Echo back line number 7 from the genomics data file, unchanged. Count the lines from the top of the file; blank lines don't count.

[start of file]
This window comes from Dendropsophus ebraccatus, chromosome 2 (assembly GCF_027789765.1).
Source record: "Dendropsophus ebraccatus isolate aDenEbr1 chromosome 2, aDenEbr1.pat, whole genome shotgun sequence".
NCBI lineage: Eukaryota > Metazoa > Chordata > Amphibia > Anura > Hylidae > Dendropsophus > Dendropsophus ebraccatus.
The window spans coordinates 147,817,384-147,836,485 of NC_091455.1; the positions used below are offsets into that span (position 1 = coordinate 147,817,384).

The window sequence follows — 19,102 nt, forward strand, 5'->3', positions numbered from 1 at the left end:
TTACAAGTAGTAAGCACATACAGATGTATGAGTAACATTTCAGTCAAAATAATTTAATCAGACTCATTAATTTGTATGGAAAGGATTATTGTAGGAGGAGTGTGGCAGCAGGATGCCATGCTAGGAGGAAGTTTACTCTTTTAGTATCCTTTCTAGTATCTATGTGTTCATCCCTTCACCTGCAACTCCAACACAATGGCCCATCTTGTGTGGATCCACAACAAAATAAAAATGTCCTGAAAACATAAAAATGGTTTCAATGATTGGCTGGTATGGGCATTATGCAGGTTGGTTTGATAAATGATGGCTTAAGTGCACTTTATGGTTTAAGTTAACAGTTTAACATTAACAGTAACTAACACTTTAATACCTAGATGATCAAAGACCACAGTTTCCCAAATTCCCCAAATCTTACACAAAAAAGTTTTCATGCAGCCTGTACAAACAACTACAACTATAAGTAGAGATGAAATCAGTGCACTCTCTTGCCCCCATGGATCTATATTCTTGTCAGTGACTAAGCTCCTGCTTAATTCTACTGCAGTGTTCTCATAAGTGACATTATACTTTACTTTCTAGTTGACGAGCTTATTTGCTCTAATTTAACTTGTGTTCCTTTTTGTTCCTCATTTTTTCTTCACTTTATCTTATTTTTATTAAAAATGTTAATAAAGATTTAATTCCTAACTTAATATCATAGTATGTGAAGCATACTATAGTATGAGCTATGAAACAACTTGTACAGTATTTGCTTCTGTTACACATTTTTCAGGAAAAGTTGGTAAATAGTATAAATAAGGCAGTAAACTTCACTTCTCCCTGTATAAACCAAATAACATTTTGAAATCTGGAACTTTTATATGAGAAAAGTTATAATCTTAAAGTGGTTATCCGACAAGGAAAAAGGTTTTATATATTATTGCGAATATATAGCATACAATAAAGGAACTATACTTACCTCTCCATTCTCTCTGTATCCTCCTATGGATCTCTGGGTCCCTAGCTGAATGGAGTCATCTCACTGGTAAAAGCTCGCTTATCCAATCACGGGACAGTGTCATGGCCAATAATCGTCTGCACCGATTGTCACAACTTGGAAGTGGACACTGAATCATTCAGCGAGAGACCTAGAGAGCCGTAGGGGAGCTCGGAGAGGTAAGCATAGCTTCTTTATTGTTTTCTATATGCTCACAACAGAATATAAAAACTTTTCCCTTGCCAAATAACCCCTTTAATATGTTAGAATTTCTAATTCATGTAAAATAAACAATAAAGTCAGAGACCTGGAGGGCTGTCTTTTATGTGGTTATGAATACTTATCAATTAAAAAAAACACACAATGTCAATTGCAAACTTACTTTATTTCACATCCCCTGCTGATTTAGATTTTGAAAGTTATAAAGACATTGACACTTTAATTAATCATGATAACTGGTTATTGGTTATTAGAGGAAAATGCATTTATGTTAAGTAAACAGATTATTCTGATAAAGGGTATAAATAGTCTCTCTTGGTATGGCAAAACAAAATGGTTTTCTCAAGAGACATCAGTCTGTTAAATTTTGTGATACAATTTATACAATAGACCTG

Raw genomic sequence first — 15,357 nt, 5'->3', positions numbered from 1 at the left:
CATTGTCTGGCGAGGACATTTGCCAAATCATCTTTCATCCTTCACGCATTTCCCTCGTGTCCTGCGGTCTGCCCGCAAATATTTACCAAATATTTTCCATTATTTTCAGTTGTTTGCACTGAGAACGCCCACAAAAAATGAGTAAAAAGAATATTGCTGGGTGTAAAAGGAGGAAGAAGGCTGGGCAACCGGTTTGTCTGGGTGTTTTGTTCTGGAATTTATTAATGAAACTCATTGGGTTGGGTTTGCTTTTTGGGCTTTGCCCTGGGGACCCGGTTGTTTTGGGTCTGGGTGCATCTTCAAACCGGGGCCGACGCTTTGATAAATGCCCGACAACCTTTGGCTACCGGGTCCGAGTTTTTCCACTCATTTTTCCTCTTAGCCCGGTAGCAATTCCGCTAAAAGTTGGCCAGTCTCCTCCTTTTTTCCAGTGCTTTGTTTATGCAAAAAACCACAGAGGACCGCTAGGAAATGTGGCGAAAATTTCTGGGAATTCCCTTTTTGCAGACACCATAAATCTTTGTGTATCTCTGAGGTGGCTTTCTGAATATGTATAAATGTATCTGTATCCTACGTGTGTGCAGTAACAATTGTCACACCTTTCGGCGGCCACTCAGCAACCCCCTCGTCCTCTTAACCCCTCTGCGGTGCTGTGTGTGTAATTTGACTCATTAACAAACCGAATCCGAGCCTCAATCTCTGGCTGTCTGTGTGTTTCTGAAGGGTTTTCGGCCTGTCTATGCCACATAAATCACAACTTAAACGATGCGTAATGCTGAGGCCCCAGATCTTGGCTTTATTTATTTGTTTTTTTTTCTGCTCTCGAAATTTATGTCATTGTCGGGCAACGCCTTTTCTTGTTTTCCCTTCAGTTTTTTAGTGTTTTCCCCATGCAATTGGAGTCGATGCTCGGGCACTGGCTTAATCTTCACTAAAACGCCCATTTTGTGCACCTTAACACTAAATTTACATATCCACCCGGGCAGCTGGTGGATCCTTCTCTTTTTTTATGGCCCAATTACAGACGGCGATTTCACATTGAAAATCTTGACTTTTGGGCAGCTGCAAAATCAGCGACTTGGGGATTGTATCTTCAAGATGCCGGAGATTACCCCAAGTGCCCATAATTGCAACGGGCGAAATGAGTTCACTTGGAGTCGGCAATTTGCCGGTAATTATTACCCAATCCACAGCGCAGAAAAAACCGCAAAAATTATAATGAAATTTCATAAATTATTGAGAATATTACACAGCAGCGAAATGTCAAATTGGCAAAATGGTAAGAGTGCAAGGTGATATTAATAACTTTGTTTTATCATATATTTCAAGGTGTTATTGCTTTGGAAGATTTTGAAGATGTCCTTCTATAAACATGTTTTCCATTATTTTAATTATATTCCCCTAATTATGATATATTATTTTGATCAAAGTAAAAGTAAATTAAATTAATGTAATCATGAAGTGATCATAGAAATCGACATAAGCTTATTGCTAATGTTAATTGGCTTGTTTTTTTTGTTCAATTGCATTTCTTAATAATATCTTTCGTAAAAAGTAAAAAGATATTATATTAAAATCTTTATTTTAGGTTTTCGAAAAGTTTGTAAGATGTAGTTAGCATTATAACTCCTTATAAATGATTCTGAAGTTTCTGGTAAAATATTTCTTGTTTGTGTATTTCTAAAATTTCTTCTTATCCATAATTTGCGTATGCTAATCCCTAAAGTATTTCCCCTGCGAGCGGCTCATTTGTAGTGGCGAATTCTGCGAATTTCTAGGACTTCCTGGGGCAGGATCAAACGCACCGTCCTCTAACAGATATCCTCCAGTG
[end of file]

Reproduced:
Raw genomic sequence first — 15,357 nt, 5'->3', positions numbered from 1 at the left: